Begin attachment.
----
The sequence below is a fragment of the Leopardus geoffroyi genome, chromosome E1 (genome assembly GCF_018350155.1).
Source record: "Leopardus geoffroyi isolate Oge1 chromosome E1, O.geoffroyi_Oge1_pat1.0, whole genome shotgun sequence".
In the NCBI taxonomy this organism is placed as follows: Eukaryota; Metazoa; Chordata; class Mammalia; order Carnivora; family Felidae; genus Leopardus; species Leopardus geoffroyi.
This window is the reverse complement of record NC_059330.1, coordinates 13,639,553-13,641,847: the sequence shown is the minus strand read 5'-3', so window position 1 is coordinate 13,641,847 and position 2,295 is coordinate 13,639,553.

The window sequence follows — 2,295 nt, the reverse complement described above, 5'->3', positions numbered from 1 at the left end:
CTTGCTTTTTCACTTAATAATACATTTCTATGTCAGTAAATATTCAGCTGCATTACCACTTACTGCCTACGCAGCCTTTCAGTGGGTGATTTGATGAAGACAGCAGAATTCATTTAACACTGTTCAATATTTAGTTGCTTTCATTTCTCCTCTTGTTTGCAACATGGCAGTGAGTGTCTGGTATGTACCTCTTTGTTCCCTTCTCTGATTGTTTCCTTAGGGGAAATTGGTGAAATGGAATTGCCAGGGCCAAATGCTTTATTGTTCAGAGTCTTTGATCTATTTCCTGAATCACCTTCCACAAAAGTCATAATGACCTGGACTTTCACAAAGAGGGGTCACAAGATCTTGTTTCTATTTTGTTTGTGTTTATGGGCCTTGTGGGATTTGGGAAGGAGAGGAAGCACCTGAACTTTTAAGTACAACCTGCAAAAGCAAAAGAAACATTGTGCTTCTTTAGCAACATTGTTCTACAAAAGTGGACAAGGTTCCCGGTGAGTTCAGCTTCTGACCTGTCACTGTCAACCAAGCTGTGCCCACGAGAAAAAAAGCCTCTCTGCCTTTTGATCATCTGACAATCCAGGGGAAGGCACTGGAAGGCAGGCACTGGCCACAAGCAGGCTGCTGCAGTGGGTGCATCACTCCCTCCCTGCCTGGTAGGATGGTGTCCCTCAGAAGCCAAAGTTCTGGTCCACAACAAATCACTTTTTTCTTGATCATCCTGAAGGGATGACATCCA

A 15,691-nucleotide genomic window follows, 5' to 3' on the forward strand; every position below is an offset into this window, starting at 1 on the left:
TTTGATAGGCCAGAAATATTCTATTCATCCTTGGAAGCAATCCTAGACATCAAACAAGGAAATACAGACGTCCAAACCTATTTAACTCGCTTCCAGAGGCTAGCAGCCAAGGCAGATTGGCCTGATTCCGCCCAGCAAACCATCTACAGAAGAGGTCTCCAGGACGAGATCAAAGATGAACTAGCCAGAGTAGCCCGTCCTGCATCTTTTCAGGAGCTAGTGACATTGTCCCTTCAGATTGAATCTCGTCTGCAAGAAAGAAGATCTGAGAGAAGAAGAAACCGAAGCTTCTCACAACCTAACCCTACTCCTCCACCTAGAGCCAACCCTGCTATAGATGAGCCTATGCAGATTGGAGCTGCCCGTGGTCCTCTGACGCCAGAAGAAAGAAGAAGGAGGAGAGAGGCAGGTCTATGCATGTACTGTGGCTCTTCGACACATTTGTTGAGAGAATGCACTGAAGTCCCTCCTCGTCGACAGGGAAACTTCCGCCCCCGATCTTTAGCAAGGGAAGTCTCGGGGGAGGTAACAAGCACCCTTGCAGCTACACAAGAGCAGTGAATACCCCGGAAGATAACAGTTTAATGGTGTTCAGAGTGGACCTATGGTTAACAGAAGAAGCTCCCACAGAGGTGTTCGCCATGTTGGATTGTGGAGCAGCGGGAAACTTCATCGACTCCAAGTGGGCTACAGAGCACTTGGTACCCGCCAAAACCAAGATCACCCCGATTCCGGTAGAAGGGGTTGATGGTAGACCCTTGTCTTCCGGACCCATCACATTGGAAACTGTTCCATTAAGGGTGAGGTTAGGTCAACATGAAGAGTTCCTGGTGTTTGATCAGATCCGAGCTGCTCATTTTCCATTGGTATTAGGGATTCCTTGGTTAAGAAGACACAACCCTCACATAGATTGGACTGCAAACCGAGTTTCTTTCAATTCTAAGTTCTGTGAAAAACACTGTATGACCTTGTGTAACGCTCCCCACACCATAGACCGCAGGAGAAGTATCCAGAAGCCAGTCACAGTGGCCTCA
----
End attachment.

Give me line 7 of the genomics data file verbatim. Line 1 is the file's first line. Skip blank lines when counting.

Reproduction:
A 15,691-nucleotide genomic window follows, 5' to 3' on the forward strand; every position below is an offset into this window, starting at 1 on the left: